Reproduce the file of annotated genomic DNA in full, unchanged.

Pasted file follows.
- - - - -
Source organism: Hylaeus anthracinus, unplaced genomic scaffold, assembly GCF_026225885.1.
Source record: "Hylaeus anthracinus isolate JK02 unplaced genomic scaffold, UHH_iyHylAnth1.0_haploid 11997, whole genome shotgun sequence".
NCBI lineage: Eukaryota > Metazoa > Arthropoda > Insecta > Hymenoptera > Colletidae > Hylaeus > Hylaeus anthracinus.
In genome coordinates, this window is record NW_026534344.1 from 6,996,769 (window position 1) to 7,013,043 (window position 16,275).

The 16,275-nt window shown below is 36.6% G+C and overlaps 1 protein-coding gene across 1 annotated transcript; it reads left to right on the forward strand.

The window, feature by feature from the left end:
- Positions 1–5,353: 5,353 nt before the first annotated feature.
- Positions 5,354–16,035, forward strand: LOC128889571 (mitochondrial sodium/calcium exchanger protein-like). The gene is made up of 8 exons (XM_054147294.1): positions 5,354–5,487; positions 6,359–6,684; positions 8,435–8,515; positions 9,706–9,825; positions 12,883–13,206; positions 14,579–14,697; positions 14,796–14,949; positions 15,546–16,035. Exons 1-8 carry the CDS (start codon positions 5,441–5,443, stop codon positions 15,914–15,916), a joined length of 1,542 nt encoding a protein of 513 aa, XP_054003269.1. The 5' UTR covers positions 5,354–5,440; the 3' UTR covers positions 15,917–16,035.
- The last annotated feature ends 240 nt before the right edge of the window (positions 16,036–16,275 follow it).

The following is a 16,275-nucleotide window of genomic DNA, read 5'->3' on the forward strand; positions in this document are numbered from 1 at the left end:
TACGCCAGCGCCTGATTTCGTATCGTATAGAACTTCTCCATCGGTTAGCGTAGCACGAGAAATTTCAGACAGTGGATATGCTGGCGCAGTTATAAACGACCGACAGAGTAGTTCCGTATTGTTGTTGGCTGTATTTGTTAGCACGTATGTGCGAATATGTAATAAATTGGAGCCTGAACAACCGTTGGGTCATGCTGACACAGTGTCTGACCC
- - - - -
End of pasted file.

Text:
Source organism: Hylaeus anthracinus, unplaced genomic scaffold, assembly GCF_026225885.1.
Source record: "Hylaeus anthracinus isolate JK02 unplaced genomic scaffold, UHH_iyHylAnth1.0_haploid 11997, whole genome shotgun sequence".
NCBI lineage: Eukaryota > Metazoa > Arthropoda > Insecta > Hymenoptera > Colletidae > Hylaeus > Hylaeus anthracinus.
In genome coordinates, this window is record NW_026534344.1 from 6,996,769 (window position 1) to 7,013,043 (window position 16,275).

The 16,275-nt window shown below is 36.6% G+C and overlaps 1 protein-coding gene across 1 annotated transcript; it reads left to right on the forward strand.

The window, feature by feature from the left end:
- Positions 1–5,353: 5,353 nt before the first annotated feature.
- Positions 5,354–16,035, forward strand: LOC128889571 (mitochondrial sodium/calcium exchanger protein-like). The gene is made up of 8 exons (XM_054147294.1): positions 5,354–5,487; positions 6,359–6,684; positions 8,435–8,515; positions 9,706–9,825; positions 12,883–13,206; positions 14,579–14,697; positions 14,796–14,949; positions 15,546–16,035. Exons 1-8 carry the CDS (start codon positions 5,441–5,443, stop codon positions 15,914–15,916), a joined length of 1,542 nt encoding a protein of 513 aa, XP_054003269.1. The 5' UTR covers positions 5,354–5,440; the 3' UTR covers positions 15,917–16,035.
- The last annotated feature ends 240 nt before the right edge of the window (positions 16,036–16,275 follow it).

The following is a 16,275-nucleotide window of genomic DNA, read 5'->3' on the forward strand; positions in this document are numbered from 1 at the left end:
TACGCCAGCGCCTGATTTCGTATCGTATAGAACTTCTCCATCGGTTAGCGTAGCACGAGAAATTTCAGACAGTGGATATGCTGGCGCAGTTATAAACGACCGACAGAGTAGTTCCGTATTGTTGTTGGCTGTATTTGTTAGCACGTATGTGCGAATATGTAATAAATTGGAGCCTGAACAACCGTTGGGTCATGCTGACACAGTGTCTGACCC